The following is the text of an IBM Data Processing Division press technical fact sheet distributed on October 4, 1960.
The solid-state IBM 7090 is the most powerful data processing system now coming off production lines at International Business Machines Corporation. The fully-transistorized system has computing speeds six times faster than those of its vacuum-tube predecessor, the IBM 709, and seven and one-half times faster than those of the IBM 704. Announced in December, 1958, the first 7090 was installed in December, 1959.
Although the IBM 7090 is a general purpose data processing system, it is designed with special attention to the needs of engineers and scientists, who find computation demands increasing rapidly. As a scientific computing system, the 7090 will greatly speed the design of missiles, jet engines, nuclear reactors and supersonic aircraft.
Four IBM 7090 systems are incorporated in the Air Force's Ballistic Missile Warning System, the 3,000-mile radar system in the far north designed to detect missiles fired at southern Canada or the United States from across the polar region.
Two IBM 7090 systems are being used by Dr. Wernher Von Braun's development group at the George C. Marshall Space Flight Center of the National Aeronautics and Space Administration, in Huntsville, Alabama.
These systems are key design and development tools in building Saturn, the free world's largest space vehicle. The 7090s are being used to simulate Saturn flights, achieve the most accurate and detailed trajectory simulations ever plotted, determine the effects of design modifications on an actual Saturn flight into space, and analyze vibration and heat transfer caused by interaction of the eight powerful rocket engines in the Saturn booster.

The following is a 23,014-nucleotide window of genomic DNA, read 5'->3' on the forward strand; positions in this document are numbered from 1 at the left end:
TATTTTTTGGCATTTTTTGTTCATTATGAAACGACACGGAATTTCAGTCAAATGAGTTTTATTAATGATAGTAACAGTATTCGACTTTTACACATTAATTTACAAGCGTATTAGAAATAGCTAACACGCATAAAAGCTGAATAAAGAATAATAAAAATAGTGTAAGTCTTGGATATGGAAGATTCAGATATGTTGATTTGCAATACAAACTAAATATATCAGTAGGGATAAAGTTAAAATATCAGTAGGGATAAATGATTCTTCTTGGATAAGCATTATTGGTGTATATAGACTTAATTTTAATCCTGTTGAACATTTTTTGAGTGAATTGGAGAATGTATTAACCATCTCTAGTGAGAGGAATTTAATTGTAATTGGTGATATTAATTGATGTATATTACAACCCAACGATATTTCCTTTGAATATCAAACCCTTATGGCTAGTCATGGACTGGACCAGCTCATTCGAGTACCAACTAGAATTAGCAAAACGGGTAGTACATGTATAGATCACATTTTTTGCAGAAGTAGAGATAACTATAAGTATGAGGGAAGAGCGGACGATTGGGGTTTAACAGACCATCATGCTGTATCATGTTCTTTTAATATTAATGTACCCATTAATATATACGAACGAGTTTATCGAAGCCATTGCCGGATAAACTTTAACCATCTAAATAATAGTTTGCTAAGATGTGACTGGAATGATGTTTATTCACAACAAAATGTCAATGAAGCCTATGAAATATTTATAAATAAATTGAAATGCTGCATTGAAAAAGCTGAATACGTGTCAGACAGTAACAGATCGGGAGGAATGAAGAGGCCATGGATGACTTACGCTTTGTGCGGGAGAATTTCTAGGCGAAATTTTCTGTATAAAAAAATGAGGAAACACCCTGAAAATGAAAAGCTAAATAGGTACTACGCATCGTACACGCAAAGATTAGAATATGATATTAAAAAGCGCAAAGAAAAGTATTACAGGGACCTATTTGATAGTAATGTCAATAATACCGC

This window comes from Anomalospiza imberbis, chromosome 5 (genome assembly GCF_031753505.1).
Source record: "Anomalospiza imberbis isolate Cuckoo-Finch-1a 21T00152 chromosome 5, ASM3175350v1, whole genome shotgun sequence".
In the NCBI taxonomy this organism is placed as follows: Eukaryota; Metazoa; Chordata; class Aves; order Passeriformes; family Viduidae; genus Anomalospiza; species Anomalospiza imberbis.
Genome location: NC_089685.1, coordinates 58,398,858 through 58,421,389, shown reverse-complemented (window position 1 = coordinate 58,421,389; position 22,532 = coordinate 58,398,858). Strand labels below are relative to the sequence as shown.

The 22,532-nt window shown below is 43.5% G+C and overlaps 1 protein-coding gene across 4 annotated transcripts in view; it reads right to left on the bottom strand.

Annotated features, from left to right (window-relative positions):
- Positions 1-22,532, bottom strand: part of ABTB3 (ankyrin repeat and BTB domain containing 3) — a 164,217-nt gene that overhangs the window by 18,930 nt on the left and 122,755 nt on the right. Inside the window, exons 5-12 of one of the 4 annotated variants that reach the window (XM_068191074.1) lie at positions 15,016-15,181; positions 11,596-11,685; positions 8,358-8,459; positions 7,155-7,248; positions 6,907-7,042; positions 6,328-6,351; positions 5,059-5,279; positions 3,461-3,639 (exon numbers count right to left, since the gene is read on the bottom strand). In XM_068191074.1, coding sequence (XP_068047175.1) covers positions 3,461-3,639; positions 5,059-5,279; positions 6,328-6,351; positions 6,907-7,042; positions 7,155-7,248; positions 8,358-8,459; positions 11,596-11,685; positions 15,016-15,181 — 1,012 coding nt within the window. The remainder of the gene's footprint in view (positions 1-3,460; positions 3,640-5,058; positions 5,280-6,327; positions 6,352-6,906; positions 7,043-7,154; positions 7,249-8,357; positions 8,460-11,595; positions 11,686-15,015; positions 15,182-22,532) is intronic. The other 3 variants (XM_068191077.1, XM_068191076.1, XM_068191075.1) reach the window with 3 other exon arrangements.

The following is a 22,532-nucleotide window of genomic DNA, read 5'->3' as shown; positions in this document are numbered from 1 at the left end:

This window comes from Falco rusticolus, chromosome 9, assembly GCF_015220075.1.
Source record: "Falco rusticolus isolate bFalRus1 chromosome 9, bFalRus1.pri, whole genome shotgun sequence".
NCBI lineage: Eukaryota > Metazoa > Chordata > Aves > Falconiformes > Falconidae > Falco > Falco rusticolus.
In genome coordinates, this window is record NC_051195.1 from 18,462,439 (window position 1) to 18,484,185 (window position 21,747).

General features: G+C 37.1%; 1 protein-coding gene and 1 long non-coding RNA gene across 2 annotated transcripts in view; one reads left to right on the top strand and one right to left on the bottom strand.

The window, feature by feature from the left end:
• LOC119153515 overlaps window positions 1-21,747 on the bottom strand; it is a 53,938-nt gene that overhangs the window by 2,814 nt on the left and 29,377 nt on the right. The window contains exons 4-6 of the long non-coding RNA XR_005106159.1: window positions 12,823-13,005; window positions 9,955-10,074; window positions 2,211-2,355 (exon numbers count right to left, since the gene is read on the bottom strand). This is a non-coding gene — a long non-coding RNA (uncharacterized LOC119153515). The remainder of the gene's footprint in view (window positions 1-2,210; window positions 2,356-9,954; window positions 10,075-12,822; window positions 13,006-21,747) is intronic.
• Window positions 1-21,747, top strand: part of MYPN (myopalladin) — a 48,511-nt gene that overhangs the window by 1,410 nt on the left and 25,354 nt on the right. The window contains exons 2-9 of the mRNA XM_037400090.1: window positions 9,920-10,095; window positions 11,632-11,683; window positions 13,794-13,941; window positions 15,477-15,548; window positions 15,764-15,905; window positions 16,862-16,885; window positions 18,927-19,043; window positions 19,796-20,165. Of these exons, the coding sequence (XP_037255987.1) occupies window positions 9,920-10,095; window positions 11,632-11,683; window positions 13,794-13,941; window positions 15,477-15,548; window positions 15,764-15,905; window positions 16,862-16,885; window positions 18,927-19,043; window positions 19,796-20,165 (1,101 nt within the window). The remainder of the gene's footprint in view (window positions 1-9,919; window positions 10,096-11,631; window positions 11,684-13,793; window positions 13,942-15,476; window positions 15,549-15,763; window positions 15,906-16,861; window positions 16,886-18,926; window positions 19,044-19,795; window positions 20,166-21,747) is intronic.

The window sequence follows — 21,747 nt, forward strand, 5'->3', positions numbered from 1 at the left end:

The IBM 7090 will process such large-scale business applications as inventory control, production control, forecasting and general accounting. The 7090 is well-suited for IBM Tele-processing, which in its most advanced form uses a powerful computer as the data processing center of a network of decentralized plant and office input stations.
An example is SABRE, an automatic, centralized electronic airlines reservations system developed by IBM for American Airlines. SABRE has two 7090s as its computing nerve center.
Another IBM 7090 is solving problems for various customer companies at the IBM Datacenter in the Time-Life Building, New York City.
The six-fold increase in the 7090's speed results largely from the use of more than 50,000 transistors plus extremely fast magnetic core storage. The new system can simultaneously read and write electronically at the rate of 3,000,000 bits of information a second, when eight data channels are in use. In 2.18 millionths of a second, it can locate and make ready for use any of 32,768 data or instruction numbers (each of 10 digits) in the magnetic core storage. The 7090 can perform any of the following operations in one second: 229,000 additions or subtractions, 39,500 multiplications, or 32,700 divisions.
The IBM 7090 can use many programs (sets of instructions) already developed for the IBM 709 as well as hundreds of programs developed for the IBM 704. In addition, the 7090's input-output media are compatible with those of all IBM data processing systems. Personnel familiar with the 709 require no formal retraining to gain a technical knowledge of the 7090.
The ability to read, write and compute at the same time is provided by the 7090's new Multiplexor. Up to eight input-output data channels may be handled by the Multiplexor. Each channel may have a total of ten magnetic tape units, a card reader, a card punch, and a printer. Therefore, a maximum 7090 system would include 80 magnetic tape units, eight card readers, eight printers, and eight card punches.
The use of long-life transistors throughout the 7090 produces increased reliability and greatly accelerated speed of logical circuitry. Despite its great speed advantage, the 7090 takes considerably less floor space than either the IBM 704 or IBM 709. The 7090's construction provides a large reduction in power consumption and air conditioning requirements.
The 7090's modular design eases maintenance and accessibility. Each unit consists of modular sliding frames with two vertical pullout racks. When the racks are drawn out from the frame, they may be opened to permit access to hundreds of transistor cards and test points.
The IBM 7090, which is manufactured at IBM's Poughkeepsie, N. Y. plant, sells for $2,898,000 and rents for $63,500 a month in a typical configuration.